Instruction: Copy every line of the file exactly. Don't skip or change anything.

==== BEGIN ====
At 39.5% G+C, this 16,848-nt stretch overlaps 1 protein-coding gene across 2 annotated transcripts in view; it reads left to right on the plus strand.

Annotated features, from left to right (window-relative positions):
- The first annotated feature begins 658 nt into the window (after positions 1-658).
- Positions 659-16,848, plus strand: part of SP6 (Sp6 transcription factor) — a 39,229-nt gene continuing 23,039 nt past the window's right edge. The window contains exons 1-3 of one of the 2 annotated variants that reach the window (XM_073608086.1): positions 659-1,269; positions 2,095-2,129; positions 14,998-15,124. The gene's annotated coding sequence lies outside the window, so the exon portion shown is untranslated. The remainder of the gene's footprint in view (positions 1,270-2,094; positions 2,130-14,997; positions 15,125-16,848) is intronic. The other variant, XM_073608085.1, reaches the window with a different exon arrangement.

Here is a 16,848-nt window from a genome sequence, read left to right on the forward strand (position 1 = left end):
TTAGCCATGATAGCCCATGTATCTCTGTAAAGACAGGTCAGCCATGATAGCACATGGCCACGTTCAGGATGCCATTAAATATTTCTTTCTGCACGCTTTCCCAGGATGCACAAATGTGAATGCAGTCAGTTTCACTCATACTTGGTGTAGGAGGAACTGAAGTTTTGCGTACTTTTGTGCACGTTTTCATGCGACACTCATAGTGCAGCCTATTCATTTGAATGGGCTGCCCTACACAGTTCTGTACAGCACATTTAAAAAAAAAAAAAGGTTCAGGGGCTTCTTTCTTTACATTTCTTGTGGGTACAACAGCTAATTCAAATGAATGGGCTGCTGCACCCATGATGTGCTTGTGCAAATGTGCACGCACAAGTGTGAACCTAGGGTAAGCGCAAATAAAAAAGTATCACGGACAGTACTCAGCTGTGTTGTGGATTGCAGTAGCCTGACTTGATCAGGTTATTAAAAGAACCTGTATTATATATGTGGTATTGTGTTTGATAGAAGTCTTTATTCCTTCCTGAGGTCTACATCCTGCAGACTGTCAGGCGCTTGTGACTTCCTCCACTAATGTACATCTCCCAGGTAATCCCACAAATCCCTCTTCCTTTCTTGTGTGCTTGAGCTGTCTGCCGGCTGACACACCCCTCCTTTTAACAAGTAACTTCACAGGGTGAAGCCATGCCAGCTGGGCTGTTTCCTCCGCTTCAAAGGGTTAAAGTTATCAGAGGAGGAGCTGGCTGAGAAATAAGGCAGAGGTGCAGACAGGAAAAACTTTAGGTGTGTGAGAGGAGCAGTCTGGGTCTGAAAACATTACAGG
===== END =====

At 39.5% G+C, this 16,848-nt stretch overlaps 1 protein-coding gene across 2 annotated transcripts in view; it reads left to right on the plus strand.

Annotated features, from left to right (window-relative positions):
- The first annotated feature begins 658 nt into the window (after positions 1-658).
- Positions 659-16,848, plus strand: part of SP6 (Sp6 transcription factor) — a 39,229-nt gene continuing 23,039 nt past the window's right edge. The window contains exons 1-3 of one of the 2 annotated variants that reach the window (XM_073608086.1): positions 659-1,269; positions 2,095-2,129; positions 14,998-15,124. The gene's annotated coding sequence lies outside the window, so the exon portion shown is untranslated. The remainder of the gene's footprint in view (positions 1,270-2,094; positions 2,130-14,997; positions 15,125-16,848) is intronic. The other variant, XM_073608085.1, reaches the window with a different exon arrangement.

Here is a 16,848-nt window from a genome sequence, read left to right on the forward strand (position 1 = left end):
TTAGCCATGATAGCCCATGTATCTCTGTAAAGACAGGTCAGCCATGATAGCACATGGCCACGTTCAGGATGCCATTAAATATTTCTTTCTGCACGCTTTCCCAGGATGCACAAATGTGAATGCAGTCAGTTTCACTCATACTTGGTGTAGGAGGAACTGAAGTTTTGCGTACTTTTGTGCACGTTTTCATGCGACACTCATAGTGCAGCCTATTCATTTGAATGGGCTGCCCTACACAGTTCTGTACAGCACATTTAAAAAAAAAAAAAGGTTCAGGGGCTTCTTTCTTTACATTTCTTGTGGGTACAACAGCTAATTCAAATGAATGGGCTGCTGCACCCATGATGTGCTTGTGCAAATGTGCACGCACAAGTGTGAACCTAGGGTAAGCGCAAATAAAAAAGTATCACGGACAGTACTCAGCTGTGTTGTGGATTGCAGTAGCCTGACTTGATCAGGTTATTAAAAGAACCTGTATTATATATGTGGTATTGTGTTTGATAGAAGTCTTTATTCCTTCCTGAGGTCTACATCCTGCAGACTGTCAGGCGCTTGTGACTTCCTCCACTAATGTACATCTCCCAGGTAATCCCACAAATCCCTCTTCCTTTCTTGTGTGCTTGAGCTGTCTGCCGGCTGACACACCCCTCCTTTTAACAAGTAACTTCACAGGGTGAAGCCATGCCAGCTGGGCTGTTTCCTCCGCTTCAAAGGGTTAAAGTTATCAGAGGAGGAGCTGGCTGAGAAATAAGGCAGAGGTGCAGACAGGAAAAACTTTAGGTGTGTGAGAGGAGCAGTCTGGGTCTGAAAACATTACAGG